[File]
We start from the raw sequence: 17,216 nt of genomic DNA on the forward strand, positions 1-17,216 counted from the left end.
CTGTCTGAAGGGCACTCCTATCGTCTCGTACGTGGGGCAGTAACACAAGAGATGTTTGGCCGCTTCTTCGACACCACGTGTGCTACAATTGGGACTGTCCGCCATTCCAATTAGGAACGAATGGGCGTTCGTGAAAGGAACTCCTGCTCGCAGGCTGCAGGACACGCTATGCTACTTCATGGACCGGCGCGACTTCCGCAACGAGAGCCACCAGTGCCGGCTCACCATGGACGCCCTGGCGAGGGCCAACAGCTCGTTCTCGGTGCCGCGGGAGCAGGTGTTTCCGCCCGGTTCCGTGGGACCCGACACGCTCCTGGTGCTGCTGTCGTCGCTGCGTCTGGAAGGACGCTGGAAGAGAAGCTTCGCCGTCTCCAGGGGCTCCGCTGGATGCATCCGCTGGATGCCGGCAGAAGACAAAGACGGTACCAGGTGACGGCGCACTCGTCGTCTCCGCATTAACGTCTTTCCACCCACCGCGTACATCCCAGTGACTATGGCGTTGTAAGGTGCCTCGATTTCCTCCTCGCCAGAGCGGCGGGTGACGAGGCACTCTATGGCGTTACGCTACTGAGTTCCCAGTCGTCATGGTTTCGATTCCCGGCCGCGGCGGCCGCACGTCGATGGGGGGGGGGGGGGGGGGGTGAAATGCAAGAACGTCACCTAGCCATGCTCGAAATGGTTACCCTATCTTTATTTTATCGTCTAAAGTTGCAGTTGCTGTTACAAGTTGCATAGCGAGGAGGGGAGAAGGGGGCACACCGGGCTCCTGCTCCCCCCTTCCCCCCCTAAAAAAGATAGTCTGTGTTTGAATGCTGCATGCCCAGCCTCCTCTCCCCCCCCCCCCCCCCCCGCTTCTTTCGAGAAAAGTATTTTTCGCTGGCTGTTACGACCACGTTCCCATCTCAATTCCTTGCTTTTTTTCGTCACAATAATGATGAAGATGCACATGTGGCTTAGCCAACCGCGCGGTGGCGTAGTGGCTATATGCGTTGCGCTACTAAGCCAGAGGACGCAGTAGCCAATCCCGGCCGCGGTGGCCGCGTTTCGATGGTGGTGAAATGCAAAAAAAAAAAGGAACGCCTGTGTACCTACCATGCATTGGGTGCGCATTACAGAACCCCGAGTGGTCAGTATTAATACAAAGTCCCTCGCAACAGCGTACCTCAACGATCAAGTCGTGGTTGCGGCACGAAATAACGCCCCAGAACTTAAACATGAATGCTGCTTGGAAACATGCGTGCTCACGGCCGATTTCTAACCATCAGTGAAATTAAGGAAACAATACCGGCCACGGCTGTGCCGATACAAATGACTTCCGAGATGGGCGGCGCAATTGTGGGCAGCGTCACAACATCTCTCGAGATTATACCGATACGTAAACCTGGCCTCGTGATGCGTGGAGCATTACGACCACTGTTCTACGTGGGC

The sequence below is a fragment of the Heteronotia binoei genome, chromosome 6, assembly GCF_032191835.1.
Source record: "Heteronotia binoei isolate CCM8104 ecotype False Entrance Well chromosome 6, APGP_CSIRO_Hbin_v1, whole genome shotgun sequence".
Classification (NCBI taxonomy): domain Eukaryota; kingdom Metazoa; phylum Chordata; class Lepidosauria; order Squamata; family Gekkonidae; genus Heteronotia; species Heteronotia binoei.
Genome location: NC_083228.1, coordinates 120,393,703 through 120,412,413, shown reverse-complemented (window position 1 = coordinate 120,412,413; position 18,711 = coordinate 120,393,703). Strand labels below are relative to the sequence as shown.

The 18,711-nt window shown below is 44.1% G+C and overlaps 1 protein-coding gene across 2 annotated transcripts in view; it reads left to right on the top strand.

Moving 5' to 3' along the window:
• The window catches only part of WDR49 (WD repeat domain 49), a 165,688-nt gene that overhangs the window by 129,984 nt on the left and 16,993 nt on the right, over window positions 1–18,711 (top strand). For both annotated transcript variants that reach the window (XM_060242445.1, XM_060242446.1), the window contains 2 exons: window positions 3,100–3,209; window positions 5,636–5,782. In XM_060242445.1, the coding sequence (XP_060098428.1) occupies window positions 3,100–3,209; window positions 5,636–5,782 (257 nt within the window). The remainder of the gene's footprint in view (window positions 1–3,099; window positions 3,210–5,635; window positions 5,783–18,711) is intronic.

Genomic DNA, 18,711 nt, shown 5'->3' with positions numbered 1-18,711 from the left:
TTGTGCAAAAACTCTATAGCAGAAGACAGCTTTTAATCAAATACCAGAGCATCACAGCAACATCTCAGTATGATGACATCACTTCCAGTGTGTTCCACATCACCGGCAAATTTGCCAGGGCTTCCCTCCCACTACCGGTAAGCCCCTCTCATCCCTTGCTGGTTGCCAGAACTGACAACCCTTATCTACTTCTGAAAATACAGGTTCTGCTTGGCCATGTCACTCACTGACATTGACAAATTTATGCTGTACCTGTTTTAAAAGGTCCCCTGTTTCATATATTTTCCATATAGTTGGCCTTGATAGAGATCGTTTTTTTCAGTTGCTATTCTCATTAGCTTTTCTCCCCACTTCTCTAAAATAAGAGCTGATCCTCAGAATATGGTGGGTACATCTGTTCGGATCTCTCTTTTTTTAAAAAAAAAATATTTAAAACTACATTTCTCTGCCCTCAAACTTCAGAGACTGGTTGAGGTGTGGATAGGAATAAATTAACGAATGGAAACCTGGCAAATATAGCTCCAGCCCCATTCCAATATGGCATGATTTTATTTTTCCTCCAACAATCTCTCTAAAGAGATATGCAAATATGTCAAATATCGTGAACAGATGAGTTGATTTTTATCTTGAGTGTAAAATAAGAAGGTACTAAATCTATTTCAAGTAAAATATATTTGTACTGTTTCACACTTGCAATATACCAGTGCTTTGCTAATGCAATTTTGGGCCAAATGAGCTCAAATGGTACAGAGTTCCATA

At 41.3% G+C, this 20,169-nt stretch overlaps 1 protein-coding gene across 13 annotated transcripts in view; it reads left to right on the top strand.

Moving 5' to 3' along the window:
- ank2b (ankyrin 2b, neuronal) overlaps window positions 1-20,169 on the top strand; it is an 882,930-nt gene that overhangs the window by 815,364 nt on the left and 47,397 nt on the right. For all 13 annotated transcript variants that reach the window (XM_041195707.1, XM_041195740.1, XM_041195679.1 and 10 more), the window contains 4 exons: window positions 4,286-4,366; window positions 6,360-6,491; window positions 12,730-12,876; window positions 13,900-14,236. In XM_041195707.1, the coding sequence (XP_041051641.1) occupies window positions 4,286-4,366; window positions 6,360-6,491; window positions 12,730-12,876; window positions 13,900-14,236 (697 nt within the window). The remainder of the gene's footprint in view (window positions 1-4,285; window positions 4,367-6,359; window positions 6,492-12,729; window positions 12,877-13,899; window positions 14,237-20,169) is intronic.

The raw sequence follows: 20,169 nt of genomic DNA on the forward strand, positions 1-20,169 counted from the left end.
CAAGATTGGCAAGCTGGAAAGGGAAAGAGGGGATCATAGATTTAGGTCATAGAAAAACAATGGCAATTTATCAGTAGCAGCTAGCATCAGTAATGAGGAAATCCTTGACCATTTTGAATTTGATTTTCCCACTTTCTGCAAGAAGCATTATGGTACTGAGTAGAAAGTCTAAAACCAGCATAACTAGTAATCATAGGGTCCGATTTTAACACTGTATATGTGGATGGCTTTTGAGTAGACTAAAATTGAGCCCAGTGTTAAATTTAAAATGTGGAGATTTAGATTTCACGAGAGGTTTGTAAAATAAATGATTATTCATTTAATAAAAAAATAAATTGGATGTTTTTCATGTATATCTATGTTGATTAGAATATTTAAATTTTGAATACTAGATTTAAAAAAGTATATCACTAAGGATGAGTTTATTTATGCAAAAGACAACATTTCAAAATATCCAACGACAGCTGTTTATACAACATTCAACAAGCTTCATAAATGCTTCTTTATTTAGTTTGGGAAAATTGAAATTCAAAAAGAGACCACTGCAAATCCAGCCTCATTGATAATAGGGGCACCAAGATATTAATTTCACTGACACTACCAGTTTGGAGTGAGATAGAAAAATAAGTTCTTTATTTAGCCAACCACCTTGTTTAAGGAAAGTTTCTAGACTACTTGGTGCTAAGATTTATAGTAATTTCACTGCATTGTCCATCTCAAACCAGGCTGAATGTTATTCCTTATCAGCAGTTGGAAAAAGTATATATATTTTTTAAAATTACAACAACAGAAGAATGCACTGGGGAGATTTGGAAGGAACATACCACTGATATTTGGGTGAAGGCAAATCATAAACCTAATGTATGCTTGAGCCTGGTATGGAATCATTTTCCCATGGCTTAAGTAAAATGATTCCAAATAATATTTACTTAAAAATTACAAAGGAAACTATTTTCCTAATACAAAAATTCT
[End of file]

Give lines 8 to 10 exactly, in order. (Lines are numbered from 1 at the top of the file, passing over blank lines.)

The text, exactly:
Moving 5' to 3' along the window:
• The window catches only part of WDR49 (WD repeat domain 49), a 165,688-nt gene that overhangs the window by 129,984 nt on the left and 16,993 nt on the right, over window positions 1–18,711 (top strand). For both annotated transcript variants that reach the window (XM_060242445.1, XM_060242446.1), the window contains 2 exons: window positions 3,100–3,209; window positions 5,636–5,782. In XM_060242445.1, the coding sequence (XP_060098428.1) occupies window positions 3,100–3,209; window positions 5,636–5,782 (257 nt within the window). The remainder of the gene's footprint in view (window positions 1–3,099; window positions 3,210–5,635; window positions 5,783–18,711) is intronic.

Genomic DNA, 18,711 nt, shown 5'->3' with positions numbered 1-18,711 from the left: